Growth Trends for Related Jobs
Volunteering for an organization allows you to use your talents to help make the world a bit better. When it becomes too difficult to balance your volunteer duties along with family and work, you may decide to quit. The organization that you volunteer for counts on your work, so you need to give them the same type of respect and notification that you would give a regular employer. If possible, stay on until you can find someone to replace you.
Write a letter that details your plans to resign. This should include the date that you will stop your volunteer work and the reason why you want to resign. Be honest about this - if you need more time with your family, say that; if you have a personality conflict with another volunteer, say that, too.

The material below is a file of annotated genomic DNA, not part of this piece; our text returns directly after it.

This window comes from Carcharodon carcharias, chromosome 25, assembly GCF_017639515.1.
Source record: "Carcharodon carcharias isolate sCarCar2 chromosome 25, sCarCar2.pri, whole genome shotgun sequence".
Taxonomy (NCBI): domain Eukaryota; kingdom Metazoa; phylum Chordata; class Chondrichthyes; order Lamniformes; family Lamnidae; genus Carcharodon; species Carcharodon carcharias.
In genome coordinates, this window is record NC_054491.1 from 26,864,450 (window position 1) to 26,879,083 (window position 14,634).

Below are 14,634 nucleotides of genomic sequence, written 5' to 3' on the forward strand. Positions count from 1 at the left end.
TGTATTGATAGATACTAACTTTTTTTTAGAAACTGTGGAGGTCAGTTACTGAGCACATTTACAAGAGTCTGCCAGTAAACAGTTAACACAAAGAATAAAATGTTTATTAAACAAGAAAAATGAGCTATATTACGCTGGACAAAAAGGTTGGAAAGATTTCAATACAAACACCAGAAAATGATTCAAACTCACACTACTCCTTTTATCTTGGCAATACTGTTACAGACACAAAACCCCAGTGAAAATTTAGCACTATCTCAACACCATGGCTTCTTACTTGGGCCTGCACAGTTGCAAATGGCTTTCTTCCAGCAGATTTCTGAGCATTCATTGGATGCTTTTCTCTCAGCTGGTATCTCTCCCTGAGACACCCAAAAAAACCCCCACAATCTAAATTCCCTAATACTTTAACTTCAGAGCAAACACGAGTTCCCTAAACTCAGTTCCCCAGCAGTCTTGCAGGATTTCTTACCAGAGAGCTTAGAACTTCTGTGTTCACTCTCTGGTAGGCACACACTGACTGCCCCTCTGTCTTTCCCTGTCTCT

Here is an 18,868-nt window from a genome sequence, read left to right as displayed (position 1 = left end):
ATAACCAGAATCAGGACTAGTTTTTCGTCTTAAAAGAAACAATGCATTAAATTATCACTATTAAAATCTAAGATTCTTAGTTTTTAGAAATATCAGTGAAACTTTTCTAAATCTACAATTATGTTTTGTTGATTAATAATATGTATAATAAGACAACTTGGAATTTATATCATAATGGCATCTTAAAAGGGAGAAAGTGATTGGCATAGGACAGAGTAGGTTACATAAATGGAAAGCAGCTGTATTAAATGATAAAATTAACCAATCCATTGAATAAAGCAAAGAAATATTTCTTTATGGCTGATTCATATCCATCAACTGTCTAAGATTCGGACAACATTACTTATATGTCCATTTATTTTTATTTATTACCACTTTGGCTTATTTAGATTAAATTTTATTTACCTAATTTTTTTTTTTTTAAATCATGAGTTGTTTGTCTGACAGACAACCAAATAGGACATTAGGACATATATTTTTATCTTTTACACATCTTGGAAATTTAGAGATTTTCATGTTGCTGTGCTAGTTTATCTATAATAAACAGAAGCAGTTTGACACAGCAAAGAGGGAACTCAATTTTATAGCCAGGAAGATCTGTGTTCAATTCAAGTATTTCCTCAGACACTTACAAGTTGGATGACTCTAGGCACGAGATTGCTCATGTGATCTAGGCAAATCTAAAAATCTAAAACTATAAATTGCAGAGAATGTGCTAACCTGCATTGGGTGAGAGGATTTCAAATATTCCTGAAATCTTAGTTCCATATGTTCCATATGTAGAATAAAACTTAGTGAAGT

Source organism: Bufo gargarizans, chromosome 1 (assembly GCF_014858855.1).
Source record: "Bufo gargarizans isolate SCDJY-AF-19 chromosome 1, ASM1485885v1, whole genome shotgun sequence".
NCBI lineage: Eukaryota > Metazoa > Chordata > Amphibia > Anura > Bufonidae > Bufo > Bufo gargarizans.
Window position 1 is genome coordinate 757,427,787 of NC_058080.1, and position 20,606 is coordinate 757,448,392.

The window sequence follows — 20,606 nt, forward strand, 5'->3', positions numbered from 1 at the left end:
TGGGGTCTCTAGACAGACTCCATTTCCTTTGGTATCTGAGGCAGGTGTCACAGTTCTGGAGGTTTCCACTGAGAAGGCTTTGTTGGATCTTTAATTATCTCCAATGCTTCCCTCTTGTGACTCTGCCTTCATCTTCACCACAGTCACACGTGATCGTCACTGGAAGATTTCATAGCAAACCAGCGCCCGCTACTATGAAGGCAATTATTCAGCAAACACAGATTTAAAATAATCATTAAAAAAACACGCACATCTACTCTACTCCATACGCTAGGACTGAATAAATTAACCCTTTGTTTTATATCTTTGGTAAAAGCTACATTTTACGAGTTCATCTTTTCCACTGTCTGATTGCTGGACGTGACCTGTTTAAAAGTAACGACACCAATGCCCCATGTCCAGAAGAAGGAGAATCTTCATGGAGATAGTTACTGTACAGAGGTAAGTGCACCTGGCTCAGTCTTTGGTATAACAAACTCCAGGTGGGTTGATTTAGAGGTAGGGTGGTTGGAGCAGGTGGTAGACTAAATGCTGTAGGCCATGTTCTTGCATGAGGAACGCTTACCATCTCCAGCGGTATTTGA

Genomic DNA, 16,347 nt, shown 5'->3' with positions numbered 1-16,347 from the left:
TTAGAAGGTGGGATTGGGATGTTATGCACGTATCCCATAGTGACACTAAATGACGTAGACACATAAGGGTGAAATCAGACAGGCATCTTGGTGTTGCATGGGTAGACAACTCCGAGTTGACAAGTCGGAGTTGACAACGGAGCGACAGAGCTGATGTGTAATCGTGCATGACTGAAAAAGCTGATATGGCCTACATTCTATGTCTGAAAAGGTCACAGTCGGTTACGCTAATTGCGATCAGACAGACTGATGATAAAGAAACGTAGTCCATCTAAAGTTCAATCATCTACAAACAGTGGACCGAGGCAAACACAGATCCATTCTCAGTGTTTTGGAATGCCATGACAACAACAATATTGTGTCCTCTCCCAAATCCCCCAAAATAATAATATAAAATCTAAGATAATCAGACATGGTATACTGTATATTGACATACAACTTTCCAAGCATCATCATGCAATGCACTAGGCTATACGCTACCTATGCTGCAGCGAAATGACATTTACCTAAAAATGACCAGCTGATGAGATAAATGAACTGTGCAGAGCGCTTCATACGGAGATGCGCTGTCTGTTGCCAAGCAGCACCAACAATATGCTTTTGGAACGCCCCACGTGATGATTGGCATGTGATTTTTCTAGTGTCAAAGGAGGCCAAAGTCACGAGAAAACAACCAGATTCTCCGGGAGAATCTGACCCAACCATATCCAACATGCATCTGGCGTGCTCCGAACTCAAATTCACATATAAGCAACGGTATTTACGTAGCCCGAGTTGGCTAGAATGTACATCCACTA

Make an appointment with a manager at the organization. This should be the person who usually schedules or manages your volunteer work.
Explain to the manager that you are quitting.
Discuss any problems you have with the organization. If the reason that you're leaving has to deal with the organization rather than your personal situation, it's important to tell the manager about your difficulties.
Present her with the letter of resignation. This is a formality, but it needs to be done.
The manager may resist your attempt to resign, saying how much you are needed at the organization. Stay firm in your decision.
Maggie McCormick is a freelance writer. She lived in Japan for three years teaching preschool to young children and currently lives in Honolulu with her family. She received a B.A. in women's studies from Wellesley College.